One of the happiest days of the year has arrived–the first tomato has ripened in my garden!
It is a Sakharnyi Pudovichok variety that I grew from seed obtained through Tatiana’s Tomatobase this spring. She indicates that it is a “Russian commercial variety introduced in 2006 by Russian commercial vendor ‘Sibirskiy Sad’.”
I probably should have picked it yesterday, as it’s a little soft today, with a few holes where some critters took samples.
At 256 grams, it is a BIG tomato.
Not to be outdone, 2011’s first tomato of the year, a Mortgage Lifter, grown in a pot at the side of the house, is pulling in a close second. I picked it today so it wouldn’t get “sampled” but I probably won’t slice it until tomorrow.
It’s smaller, 149 grams, but still a good size for a container grown plant. And I know from last year that it will have excellent flavour.
This was the first tomato plant I’ve ever grown from seeds that I saved myself (as opposed to buying the seeds from someone else.)
The other 14 tomato plants (yes, I did get carried away) are growing like weeds.
Most of them are at least 6′ tall now, and some I’m trying to train to grow horizontally (just so I can spend less time on a ladder.)
I mostly grow indeterminate heirloom tomatoes. Indeterminate means that they keep growing and producing tomatoes right up until frost. Determinate tomatoes grow, set a big batch of fruit, and then stop. I like indeterminate because a) I get a kick out of growing oversize plants and b) I like to have fresh tomatoes for as long as possible. If I were interested in canning them I would prefer determinate tomatoes so I would be able to do them all up at once.
The heirloom tomatoes tend to grow bigger than the modern hybrids as well, because the modern hybrids have been bred to grow for ease of commercial production–fields full of 8′ tall plants would be unwieldy on a commercial scale.
In other vegetable news, the zucchini are having a rough time. One zucchini plant should be more than enough for all our needs, but I put in three plants because I know I have a problem with striped cucumber beetle (an evil, disease carrying creature.) Sure enough, two of the plants are on their last legs already, after having produced one mature zucchini each. Hopefully number three will remain resistant long enough for us to have a few nice stirfries…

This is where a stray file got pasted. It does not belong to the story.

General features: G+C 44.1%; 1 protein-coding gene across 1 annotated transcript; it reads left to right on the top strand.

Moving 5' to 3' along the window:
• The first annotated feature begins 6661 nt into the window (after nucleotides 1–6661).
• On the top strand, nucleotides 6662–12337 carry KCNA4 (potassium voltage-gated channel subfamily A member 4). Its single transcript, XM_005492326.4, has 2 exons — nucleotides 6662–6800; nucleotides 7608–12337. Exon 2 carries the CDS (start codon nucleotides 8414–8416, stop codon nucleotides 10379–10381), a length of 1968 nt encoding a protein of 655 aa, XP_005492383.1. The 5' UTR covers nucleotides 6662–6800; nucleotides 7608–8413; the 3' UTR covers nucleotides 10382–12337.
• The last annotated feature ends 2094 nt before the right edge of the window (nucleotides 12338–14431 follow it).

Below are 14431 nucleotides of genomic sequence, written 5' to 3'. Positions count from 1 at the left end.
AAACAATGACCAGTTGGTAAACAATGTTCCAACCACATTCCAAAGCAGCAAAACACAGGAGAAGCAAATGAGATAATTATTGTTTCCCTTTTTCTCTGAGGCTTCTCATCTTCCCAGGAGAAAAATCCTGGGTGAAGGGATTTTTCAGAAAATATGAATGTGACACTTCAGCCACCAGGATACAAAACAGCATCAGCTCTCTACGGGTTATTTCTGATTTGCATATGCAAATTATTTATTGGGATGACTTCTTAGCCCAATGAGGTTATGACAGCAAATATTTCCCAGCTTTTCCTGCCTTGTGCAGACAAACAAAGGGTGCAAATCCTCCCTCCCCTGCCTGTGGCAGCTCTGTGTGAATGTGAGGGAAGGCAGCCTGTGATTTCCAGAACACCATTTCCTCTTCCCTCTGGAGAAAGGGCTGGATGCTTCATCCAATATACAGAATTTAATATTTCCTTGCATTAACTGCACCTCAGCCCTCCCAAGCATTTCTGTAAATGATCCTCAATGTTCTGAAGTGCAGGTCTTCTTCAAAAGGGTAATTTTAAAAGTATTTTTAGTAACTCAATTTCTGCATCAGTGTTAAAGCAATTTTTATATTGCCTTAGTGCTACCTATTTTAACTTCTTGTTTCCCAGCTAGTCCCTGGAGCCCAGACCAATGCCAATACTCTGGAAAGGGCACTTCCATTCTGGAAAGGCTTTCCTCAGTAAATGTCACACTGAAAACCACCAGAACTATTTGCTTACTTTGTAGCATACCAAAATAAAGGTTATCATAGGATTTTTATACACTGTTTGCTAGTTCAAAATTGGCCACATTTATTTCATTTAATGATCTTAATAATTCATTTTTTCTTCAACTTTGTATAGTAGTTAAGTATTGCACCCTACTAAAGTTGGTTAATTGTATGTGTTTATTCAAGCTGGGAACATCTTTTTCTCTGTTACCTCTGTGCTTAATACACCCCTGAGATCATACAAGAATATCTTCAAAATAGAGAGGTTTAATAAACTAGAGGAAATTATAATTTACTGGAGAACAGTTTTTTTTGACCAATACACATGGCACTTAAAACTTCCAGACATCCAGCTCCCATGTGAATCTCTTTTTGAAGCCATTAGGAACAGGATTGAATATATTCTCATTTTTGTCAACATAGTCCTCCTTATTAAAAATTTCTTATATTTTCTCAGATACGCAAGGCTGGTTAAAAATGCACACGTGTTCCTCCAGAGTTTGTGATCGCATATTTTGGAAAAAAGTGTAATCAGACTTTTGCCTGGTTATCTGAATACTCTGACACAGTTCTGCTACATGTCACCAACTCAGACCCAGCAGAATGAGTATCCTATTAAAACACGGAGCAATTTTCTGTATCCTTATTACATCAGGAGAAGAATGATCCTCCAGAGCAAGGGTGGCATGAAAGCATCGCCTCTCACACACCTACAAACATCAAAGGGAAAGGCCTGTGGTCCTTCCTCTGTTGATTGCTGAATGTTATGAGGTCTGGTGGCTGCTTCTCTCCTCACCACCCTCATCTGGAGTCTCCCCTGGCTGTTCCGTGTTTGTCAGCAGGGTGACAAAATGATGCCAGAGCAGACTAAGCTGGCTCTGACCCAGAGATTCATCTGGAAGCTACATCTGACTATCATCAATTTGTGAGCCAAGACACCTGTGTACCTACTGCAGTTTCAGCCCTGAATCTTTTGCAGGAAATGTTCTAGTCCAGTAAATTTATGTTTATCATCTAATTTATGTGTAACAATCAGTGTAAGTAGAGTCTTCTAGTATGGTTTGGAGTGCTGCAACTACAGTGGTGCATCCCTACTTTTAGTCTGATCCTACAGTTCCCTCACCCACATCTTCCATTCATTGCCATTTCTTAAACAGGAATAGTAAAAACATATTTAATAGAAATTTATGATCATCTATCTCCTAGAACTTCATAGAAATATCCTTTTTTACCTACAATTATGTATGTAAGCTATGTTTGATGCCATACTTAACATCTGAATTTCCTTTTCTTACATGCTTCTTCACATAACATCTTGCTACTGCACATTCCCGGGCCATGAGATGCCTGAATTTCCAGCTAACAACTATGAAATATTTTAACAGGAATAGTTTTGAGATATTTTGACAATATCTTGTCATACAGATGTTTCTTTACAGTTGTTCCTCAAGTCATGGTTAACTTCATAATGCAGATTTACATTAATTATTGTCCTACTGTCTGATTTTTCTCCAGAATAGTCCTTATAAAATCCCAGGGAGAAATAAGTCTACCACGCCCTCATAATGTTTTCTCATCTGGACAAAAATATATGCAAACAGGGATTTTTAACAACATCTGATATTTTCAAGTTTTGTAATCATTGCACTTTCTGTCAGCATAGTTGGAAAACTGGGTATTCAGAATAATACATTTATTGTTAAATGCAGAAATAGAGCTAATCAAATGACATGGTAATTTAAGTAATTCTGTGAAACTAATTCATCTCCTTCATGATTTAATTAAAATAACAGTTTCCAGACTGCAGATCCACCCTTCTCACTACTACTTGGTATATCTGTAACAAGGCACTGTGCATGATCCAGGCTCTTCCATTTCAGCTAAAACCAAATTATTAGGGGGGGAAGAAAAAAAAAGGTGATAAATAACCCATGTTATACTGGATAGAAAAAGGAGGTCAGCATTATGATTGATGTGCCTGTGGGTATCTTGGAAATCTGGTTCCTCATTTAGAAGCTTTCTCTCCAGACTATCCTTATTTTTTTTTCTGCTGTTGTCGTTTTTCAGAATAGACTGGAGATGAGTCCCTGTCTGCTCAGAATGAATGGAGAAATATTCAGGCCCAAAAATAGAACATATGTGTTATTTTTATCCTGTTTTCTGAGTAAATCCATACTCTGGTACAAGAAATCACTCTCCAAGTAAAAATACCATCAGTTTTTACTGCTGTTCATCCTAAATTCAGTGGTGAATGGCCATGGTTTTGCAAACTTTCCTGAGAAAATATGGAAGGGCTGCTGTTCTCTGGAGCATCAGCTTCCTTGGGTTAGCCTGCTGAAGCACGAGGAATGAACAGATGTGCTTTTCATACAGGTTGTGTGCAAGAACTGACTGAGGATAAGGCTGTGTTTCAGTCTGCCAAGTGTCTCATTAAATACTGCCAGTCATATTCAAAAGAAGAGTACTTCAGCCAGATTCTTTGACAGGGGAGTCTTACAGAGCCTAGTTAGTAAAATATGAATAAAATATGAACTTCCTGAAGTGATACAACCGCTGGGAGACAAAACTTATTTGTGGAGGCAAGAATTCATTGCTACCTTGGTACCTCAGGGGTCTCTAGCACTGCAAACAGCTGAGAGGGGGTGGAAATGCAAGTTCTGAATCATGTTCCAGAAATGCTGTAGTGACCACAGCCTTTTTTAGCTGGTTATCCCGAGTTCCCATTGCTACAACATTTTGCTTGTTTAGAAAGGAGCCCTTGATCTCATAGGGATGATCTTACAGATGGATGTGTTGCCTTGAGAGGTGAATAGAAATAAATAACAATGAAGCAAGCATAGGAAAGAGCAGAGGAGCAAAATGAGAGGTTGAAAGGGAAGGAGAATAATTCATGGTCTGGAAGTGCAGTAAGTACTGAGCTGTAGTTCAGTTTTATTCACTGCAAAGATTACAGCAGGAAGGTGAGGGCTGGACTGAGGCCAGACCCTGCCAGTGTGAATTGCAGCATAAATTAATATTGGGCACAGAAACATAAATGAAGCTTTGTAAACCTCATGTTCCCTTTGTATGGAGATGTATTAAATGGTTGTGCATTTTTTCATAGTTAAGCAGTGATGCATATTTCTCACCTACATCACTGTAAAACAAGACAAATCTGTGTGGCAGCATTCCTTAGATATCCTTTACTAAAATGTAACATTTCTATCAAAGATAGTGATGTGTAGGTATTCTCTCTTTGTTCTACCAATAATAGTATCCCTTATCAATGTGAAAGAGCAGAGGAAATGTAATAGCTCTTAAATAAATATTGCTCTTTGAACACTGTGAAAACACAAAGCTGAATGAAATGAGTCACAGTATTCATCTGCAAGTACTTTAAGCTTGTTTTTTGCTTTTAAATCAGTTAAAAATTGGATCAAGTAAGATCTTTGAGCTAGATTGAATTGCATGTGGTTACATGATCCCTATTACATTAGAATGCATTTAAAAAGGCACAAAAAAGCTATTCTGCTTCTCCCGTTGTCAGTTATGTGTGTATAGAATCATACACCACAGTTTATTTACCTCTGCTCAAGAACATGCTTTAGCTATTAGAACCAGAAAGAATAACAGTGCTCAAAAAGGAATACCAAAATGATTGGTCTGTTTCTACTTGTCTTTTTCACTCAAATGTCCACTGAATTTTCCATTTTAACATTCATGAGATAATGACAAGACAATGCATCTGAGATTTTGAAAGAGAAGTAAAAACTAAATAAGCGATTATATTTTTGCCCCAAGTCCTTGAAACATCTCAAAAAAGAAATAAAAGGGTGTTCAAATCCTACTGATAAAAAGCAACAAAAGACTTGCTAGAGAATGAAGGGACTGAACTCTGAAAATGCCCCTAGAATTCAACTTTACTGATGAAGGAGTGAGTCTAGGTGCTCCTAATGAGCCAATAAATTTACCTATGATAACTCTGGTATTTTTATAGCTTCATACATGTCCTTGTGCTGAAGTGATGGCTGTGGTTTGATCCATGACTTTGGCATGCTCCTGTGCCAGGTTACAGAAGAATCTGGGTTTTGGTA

|Zucchini #3 on the left in the top picture and front and centre in the bottom picture. Zucchini #2 on the right, after succumbing to the diseases spread by the evil Striped Cucumber Beetle.|
In happier news, the garlic harvest has cured and it’s pretty darn fantastic.
Hopefully this will last us for most of the winter. I’ll use several heads from this as “seed” in October.
And here are a few shots of the front garden (these don’t go with the title of this post, but if I don’t put them up now it will suddenly be next weekend before I get to it, and it will all look different.)
The plantings in containers are really coming into their own now. Coleus ‘wasabi’ (the lime leaves you see in the planter) grows like it’s on steroids. It was a new introduction for this year (I first saw it at the Garden Making magazine booth at Canada Blooms) and it’s certainly a plant that you gives you your money’s worth. I’ve pinched it back several times to keep it from overwhelming the rest of the garden.
Another new plant for me this season was the “potunia” petunia you see in this picture (the peach/orange flower hanging over the left edge of the pot.) The tag said it would produce mounds of blooms on a compact plant, with no need for deadheading–and it’s delivered! I was so impressed with how it started off the season that I purchased 3 more (in purple and red) for the planter on the side of the house. A definite improvement on the old cultivars that would get leggy and require constant deadheading.
The liatris (the purple flower spikes) has been very happy this year. I’ve had to create a set of stick braces to keep it from reaching out and grabbing passing pedestrians. The bees love it.
There’s a lot going on in the front garden…
While the back, home to vegetables in the sunny parts, and more cool foliage plants in the shady parts, is a bit calmer.